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MemberSeptember 19, 2018 at 4:42 am
Governor limits are runtime limits enforced by the Apex runtime engine. Because Apex runs in a shared, multitenant environment, the Apex runtime engine strictly enforces a number of limits to ensure that code does not monopolize shared resources.
1) One Trigger Per Object
A single Apex Trigger is all you need for one particular object. If you develop multiple Triggers for a single object, you have no way of controlling the order of execution if those Triggers can run in the same contexts
2) Logic-less Triggers
If you write methods in your Triggers, those can’t be exposed for test purposes. You also can’t expose logic to be re-used anywhere else in your org.
3) Context-Specific Handler Methods
Create context-specific handler methods in Trigger handlers
4) Bulkify your Code
Bulkifying Apex code refers to the concept of making sure the code properly handles more than one record at a time.
5) Avoid SOQL Queries or DML statements inside FOR Loops
An individual Apex request gets a maximum of 100 SOQL queries before exceeding that governor limit. So if this trigger is invoked by a batch of more than 100 Account records, the governor limit will throw a runtime exception
6) Using Collections, Streamlining Queries, and Efficient For Loops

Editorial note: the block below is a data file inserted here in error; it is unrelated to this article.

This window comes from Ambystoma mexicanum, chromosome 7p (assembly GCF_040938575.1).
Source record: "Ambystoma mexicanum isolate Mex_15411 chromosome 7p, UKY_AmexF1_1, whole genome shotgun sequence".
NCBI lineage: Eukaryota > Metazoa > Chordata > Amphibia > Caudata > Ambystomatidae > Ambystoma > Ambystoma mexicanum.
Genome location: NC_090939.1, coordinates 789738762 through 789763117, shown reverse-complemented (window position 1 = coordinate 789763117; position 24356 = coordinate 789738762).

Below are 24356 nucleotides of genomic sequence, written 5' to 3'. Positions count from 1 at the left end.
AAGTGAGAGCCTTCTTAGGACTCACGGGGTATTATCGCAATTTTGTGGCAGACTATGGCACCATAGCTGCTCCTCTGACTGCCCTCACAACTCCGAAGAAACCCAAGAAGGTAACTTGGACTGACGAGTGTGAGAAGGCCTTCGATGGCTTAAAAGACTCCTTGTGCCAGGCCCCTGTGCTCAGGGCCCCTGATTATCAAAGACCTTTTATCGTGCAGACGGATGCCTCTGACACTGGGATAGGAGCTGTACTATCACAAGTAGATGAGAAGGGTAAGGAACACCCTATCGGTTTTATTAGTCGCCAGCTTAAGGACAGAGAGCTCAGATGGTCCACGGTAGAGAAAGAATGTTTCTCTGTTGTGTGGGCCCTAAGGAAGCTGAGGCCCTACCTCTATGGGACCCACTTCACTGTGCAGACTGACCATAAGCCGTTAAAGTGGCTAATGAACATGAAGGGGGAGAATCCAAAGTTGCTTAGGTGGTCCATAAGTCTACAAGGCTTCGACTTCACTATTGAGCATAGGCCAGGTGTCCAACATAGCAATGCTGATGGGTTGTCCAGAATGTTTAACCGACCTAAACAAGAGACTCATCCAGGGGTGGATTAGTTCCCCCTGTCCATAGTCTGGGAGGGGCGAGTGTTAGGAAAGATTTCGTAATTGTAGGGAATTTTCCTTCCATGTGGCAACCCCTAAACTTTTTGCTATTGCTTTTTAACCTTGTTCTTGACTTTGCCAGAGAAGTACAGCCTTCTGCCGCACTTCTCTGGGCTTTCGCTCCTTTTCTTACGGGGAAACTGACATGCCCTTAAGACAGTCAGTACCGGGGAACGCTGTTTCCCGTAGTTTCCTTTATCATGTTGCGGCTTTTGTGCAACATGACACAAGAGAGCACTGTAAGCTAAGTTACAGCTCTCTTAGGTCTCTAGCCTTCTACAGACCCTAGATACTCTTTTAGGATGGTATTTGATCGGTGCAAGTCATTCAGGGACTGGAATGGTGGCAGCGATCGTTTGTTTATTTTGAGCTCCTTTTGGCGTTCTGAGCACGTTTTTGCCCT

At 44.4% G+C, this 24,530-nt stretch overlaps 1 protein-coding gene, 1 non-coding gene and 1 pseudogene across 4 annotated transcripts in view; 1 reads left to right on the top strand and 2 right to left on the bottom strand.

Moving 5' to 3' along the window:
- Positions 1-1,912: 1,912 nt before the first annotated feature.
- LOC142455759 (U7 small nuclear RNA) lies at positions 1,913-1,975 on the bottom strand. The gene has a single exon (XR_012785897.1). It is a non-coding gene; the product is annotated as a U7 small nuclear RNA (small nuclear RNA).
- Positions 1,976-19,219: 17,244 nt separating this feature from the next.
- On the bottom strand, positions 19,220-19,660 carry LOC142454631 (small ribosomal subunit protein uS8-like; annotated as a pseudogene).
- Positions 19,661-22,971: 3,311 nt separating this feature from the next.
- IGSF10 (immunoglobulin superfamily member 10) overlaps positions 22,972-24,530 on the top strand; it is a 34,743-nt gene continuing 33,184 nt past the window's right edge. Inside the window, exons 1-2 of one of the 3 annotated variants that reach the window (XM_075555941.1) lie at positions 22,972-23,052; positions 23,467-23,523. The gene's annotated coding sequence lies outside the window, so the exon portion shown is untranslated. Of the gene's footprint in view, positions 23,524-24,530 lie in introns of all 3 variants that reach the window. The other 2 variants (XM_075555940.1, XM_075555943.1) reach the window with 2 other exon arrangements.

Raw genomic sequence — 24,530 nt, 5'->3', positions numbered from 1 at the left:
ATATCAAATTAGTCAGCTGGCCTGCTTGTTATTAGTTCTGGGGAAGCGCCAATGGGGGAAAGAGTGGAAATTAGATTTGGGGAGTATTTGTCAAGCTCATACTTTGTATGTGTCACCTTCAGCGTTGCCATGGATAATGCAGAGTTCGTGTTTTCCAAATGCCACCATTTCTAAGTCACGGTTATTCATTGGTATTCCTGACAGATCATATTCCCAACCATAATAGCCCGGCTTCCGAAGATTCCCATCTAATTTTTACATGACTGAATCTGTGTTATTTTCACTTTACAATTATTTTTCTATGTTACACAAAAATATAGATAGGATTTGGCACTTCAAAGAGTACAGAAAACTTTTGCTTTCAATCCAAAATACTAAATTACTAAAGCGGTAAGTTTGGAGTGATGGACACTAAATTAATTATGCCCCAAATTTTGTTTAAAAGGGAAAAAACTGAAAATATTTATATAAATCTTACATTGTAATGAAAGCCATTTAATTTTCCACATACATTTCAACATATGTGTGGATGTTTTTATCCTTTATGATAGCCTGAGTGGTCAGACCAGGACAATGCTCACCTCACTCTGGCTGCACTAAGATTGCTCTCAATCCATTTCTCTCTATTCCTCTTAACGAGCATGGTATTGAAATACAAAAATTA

It is important to use Apex Collections to efficiently query data and store the data in memory. A combination of using collections and streamlining SOQL queries can substantially help writing efficient Apex code and avoid governor limits
7) Querying Large Data Sets
The total number of records that can be returned by SOQL queries in a request is 50,000. If returning a large set of queries causes you to exceed your heap limit, then a SOQL query for loop must be used instead. It can process multiple batches of records through the use of internal calls to query and queryMore
8) Use @future Appropriately
It is critical to write your Apex code to efficiently handle bulk or many records at a time. This is also true for asynchronous Apex methods (those annotated with the @future keyword). The differences between synchronous and asynchronous Apex can be found
9) Avoid Hardcoding IDs
When deploying Apex code between sandbox and production environments, or installing Force.com AppExchange packages, it is essential to avoid hardcoding IDs in the Apex code. By doing so, if the record IDs change between environments, the logic can dynamically identify the proper data to operate against and not fail
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